Man who taught girlfriend's pet pug to perform Nazi salute dropped from BBC series after backlash

Broadcaster concludes it is 'not appropriate' to feature Mark Meechan on late-night debate programme

Chris Baynes
Monday 04 March 2019 15:35
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Mark Meechan arrives at Airdrie Sheriff Court for sentencing after he was found guilty of an offence under the Communications Act for posting a YouTube video of a dog giving Nazi salutes.
Mark Meechan arrives at Airdrie Sheriff Court for sentencing after he was found guilty of an offence under the Communications Act for posting a YouTube video of a dog giving Nazi salutes.

A YouTuber who trained his girlfriend’s dog to perform Nazi salutes has been dropped from a BBC Scotland programme following a public backlash.

The broadcaster concluded it was “not appropriate” for Mark Meechan, known online as Count Dankula, to appear on late-night debate series The Collective.

Meechan was fined £800 last year after being convicted of causing “gross offence” over a video of his girlfriend’s pet pug raising its paw in apparent response to commands such as “sieg heil” and “gas the Jews”.

He had filmed appearances for two episodes of the discussion programme, which is due to air in April. Those episodes will no longer be shown, said BBC Scotland, a new channel which launched last month.

A BBC spokesman said: “We have been reviewing our new late night discussion programmes The Collective during the edit process. As with all new formats, robust editorial processes apply.

“In this case we have concluded that it’s not appropriate to include Mark Meechan as a contributor. The two programmes in which he featured will not be broadcast as part of any series.”

The decision came after the broadcaster faced criticism from anti-racism and Jewish campaigners over Meechan’s role.

Hope Not Hate said the 31-year-old had become “a symbol for the far right” after being prosecuted and “functions as a recruiter” for Ukip, the party he joined last year and which has been shifting further to the right under leader Gerard Batten.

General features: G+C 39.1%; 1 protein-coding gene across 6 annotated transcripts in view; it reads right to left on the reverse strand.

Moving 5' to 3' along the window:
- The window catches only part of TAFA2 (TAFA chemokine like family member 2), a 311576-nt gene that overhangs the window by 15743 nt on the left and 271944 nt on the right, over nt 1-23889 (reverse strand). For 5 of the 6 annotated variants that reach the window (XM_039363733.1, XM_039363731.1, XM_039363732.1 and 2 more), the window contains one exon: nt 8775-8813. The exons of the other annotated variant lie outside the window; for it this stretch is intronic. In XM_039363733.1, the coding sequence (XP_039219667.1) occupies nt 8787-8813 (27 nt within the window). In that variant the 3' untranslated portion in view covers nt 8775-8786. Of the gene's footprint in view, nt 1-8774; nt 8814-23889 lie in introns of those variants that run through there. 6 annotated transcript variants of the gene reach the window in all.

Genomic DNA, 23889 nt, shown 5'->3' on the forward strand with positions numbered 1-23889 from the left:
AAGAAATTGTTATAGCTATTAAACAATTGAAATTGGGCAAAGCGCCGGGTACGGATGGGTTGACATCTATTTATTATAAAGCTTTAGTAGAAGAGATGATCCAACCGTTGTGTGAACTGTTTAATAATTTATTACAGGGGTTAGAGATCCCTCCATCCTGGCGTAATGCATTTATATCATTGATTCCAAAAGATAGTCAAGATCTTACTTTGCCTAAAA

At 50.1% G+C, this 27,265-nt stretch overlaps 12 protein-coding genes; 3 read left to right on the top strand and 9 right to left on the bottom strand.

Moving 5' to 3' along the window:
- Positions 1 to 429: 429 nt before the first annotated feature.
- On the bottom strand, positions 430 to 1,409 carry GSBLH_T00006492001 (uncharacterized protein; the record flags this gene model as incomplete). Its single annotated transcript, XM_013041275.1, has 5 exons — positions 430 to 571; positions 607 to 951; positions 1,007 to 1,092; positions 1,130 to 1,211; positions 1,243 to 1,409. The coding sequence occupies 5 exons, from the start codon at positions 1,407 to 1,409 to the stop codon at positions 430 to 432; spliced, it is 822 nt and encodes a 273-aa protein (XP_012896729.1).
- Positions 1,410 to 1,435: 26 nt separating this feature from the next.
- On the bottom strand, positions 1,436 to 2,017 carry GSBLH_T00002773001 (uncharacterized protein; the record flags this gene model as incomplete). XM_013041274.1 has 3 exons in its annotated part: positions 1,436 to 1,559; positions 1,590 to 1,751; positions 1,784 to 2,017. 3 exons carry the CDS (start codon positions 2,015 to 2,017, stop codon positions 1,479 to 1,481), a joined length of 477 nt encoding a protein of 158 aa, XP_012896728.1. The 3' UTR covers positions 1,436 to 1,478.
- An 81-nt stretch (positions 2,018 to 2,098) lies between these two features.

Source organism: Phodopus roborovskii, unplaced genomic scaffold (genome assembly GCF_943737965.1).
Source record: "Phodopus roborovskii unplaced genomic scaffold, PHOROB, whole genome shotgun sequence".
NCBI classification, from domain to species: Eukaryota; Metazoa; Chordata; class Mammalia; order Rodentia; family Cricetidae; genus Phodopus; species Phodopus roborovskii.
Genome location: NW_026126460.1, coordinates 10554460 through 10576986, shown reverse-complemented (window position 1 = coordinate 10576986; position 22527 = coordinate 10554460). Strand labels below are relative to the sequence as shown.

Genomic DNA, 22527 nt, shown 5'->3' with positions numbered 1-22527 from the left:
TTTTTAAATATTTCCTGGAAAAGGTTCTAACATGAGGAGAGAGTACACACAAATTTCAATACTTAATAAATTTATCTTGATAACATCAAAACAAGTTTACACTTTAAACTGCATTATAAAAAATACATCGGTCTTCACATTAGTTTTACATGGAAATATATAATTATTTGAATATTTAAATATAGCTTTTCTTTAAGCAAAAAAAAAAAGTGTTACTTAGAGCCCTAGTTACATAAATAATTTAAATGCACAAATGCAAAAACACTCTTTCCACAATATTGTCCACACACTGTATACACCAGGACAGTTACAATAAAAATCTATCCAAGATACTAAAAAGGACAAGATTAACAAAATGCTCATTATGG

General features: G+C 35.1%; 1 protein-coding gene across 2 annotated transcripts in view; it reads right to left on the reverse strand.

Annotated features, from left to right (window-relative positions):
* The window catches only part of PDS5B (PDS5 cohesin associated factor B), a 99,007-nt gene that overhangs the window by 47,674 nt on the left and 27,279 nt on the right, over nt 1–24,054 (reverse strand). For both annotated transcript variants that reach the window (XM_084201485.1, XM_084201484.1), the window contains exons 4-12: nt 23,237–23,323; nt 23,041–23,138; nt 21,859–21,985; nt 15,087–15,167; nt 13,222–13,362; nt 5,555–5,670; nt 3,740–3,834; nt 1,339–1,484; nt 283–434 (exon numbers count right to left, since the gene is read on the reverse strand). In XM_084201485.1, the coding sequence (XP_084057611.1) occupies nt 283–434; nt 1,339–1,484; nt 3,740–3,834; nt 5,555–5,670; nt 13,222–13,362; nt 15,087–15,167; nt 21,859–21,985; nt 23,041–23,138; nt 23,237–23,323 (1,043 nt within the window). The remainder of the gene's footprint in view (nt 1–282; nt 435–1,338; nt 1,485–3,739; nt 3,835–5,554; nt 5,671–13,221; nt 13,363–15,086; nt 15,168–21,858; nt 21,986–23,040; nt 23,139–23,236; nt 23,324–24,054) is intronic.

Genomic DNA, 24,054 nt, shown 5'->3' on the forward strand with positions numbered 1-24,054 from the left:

“The BBC’s decision to give Meechan a platform on their digital channel is bizarre, and they should rethink it,” it added.

Glasgow Friends of Israel member and lawyer Matthew Berlow told The Scotsman Meechan’s intended role in the show was “absolutely sickening and disgusting”.

Meechan had been due to appear on the series alongside reality TV star James English and dominatrix Megara Furie.

Meechan, of Coatbridge in North Lanarkshire, said: “Due to the media getting outraged I got deplatformed and I am being edited out of the show.

“I fully 100% expected this, even while filming I was thinking ‘No one is gonna let this air’. So it’s not a surprise to me. Can’t have people seeing what I am really like can we?”

He has defended the Nazi salute video, viewed millions of times on YouTube, as a tasteless joke intended only to annoy his girlfriend.

Meechan denied criminal wrongdoing but was convicted under the Communications Act in April 2018.

He crowdfunded nearly £200,000 for legal fees as he sought to overturn both his conviction and sentence, but was refused leave to appeal by the Sheriff Appeal Court in Edinburgh.

The case provoked widespread concern among comedians and free speech campaigners, including the Index on Censorship, which said it “fundamentally disagreed” with his conviction.

Meechan also received support from far-right figurehead Tommy Robinson, who attended his sentencing hearing.

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